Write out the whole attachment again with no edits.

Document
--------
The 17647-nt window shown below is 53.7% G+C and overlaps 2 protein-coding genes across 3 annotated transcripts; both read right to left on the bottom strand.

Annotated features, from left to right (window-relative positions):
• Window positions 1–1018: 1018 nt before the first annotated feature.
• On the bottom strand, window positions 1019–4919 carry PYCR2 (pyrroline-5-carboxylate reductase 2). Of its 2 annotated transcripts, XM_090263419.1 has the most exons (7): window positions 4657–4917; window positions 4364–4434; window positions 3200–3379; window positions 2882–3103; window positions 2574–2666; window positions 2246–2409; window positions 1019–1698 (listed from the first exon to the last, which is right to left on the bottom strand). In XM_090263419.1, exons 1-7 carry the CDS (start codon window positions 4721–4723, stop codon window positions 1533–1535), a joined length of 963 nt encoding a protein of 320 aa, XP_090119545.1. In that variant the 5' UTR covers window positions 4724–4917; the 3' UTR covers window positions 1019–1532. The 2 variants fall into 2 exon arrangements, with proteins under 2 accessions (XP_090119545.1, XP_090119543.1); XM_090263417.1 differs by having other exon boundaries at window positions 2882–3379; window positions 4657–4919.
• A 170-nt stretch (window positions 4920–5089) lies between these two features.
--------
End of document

The 17647-nt window shown below is 53.7% G+C and overlaps 2 protein-coding genes across 3 annotated transcripts; both read right to left on the bottom strand.

Annotated features, from left to right (window-relative positions):
• Window positions 1–1018: 1018 nt before the first annotated feature.
• On the bottom strand, window positions 1019–4919 carry PYCR2 (pyrroline-5-carboxylate reductase 2). Of its 2 annotated transcripts, XM_090263419.1 has the most exons (7): window positions 4657–4917; window positions 4364–4434; window positions 3200–3379; window positions 2882–3103; window positions 2574–2666; window positions 2246–2409; window positions 1019–1698 (listed from the first exon to the last, which is right to left on the bottom strand). In XM_090263419.1, exons 1-7 carry the CDS (start codon window positions 4721–4723, stop codon window positions 1533–1535), a joined length of 963 nt encoding a protein of 320 aa, XP_090119545.1. In that variant the 5' UTR covers window positions 4724–4917; the 3' UTR covers window positions 1019–1532. The 2 variants fall into 2 exon arrangements, with proteins under 2 accessions (XP_090119545.1, XP_090119543.1); XM_090263417.1 differs by having other exon boundaries at window positions 2882–3379; window positions 4657–4919.
• A 170-nt stretch (window positions 4920–5089) lies between these two features.